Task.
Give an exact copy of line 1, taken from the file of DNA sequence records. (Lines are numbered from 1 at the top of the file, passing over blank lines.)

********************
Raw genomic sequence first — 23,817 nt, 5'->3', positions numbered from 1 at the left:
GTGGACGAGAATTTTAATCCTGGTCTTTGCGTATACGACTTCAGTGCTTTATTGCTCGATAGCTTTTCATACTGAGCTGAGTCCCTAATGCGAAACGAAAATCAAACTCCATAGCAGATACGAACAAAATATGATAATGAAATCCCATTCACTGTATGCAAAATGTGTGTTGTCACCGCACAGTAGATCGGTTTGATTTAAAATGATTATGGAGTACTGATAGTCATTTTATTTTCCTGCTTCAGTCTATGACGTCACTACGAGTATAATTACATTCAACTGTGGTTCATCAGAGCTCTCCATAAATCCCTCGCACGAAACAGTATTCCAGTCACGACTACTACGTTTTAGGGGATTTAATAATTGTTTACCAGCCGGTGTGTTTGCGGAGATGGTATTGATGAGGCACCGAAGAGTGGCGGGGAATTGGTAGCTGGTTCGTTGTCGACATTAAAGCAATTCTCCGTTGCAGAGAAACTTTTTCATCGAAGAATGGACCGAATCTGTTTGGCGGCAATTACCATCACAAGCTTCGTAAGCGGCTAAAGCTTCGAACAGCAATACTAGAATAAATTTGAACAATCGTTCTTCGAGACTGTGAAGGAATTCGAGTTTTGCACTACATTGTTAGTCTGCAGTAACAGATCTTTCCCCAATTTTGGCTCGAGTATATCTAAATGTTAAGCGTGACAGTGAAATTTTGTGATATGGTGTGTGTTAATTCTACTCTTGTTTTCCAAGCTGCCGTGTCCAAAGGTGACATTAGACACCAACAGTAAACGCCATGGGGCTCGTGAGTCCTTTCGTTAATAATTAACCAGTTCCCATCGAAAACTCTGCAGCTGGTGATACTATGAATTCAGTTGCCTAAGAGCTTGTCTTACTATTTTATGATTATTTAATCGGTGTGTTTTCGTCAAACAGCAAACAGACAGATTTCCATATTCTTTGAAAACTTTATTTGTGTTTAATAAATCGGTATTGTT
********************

Raw genomic sequence first — 23,817 nt, 5'->3', positions numbered from 1 at the left: